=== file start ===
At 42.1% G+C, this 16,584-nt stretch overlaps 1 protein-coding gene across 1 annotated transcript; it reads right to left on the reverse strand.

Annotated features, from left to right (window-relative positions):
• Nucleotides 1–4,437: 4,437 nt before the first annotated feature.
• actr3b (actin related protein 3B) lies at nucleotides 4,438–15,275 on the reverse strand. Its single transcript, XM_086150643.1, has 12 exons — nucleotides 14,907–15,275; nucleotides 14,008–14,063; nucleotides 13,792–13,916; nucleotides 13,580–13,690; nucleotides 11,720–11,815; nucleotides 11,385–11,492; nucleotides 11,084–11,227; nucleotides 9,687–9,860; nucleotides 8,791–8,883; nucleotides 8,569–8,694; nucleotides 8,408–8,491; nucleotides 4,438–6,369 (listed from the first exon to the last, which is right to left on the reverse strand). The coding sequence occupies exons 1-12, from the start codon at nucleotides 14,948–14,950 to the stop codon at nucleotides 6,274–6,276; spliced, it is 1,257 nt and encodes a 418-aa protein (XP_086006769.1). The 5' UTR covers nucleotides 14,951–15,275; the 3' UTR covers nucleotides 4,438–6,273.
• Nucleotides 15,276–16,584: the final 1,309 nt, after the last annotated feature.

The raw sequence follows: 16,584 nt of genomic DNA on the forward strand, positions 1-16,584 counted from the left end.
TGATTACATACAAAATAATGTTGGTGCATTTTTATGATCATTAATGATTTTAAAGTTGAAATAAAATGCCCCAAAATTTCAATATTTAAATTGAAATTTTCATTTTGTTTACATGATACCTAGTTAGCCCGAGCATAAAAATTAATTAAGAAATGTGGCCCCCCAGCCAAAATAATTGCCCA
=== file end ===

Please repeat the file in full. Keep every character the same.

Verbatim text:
At 42.1% G+C, this 16,584-nt stretch overlaps 1 protein-coding gene across 1 annotated transcript; it reads right to left on the reverse strand.

Annotated features, from left to right (window-relative positions):
• Nucleotides 1–4,437: 4,437 nt before the first annotated feature.
• actr3b (actin related protein 3B) lies at nucleotides 4,438–15,275 on the reverse strand. Its single transcript, XM_086150643.1, has 12 exons — nucleotides 14,907–15,275; nucleotides 14,008–14,063; nucleotides 13,792–13,916; nucleotides 13,580–13,690; nucleotides 11,720–11,815; nucleotides 11,385–11,492; nucleotides 11,084–11,227; nucleotides 9,687–9,860; nucleotides 8,791–8,883; nucleotides 8,569–8,694; nucleotides 8,408–8,491; nucleotides 4,438–6,369 (listed from the first exon to the last, which is right to left on the reverse strand). The coding sequence occupies exons 1-12, from the start codon at nucleotides 14,948–14,950 to the stop codon at nucleotides 6,274–6,276; spliced, it is 1,257 nt and encodes a 418-aa protein (XP_086006769.1). The 5' UTR covers nucleotides 14,951–15,275; the 3' UTR covers nucleotides 4,438–6,273.
• Nucleotides 15,276–16,584: the final 1,309 nt, after the last annotated feature.

The raw sequence follows: 16,584 nt of genomic DNA on the forward strand, positions 1-16,584 counted from the left end.
TGATTACATACAAAATAATGTTGGTGCATTTTTATGATCATTAATGATTTTAAAGTTGAAATAAAATGCCCCAAAATTTCAATATTTAAATTGAAATTTTCATTTTGTTTACATGATACCTAGTTAGCCCGAGCATAAAAATTAATTAAGAAATGTGGCCCCCCAGCCAAAATAATTGCCCA